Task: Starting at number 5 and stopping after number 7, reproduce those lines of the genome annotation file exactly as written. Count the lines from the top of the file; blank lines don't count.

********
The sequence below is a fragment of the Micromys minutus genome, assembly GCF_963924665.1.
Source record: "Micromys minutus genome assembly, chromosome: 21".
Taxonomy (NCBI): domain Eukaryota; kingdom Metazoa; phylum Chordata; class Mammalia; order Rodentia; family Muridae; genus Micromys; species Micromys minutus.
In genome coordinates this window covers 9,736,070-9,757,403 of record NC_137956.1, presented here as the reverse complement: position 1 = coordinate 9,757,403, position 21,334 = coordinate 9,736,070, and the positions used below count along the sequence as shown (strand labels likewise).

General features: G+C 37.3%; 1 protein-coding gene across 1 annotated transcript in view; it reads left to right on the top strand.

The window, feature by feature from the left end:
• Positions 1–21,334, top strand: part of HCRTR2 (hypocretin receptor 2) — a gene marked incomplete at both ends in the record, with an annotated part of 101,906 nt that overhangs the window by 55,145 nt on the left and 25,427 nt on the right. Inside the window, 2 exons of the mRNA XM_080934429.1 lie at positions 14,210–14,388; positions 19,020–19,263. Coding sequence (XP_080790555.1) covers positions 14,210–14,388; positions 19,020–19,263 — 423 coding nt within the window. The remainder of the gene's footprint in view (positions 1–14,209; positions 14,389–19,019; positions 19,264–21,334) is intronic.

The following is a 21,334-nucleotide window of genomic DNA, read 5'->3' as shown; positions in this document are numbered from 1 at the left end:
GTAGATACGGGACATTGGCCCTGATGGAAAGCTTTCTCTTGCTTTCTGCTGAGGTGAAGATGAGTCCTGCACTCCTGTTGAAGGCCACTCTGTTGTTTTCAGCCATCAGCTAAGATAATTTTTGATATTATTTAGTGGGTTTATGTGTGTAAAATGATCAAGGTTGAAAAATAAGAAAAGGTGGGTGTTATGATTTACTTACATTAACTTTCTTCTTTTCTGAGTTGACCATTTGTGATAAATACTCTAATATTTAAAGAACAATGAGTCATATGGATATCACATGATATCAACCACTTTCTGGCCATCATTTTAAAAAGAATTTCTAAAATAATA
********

General features: G+C 37.3%; 1 protein-coding gene across 1 annotated transcript in view; it reads left to right on the top strand.

The window, feature by feature from the left end:
• Positions 1–21,334, top strand: part of HCRTR2 (hypocretin receptor 2) — a gene marked incomplete at both ends in the record, with an annotated part of 101,906 nt that overhangs the window by 55,145 nt on the left and 25,427 nt on the right. Inside the window, 2 exons of the mRNA XM_080934429.1 lie at positions 14,210–14,388; positions 19,020–19,263. Coding sequence (XP_080790555.1) covers positions 14,210–14,388; positions 19,020–19,263 — 423 coding nt within the window. The remainder of the gene's footprint in view (positions 1–14,209; positions 14,389–19,019; positions 19,264–21,334) is intronic.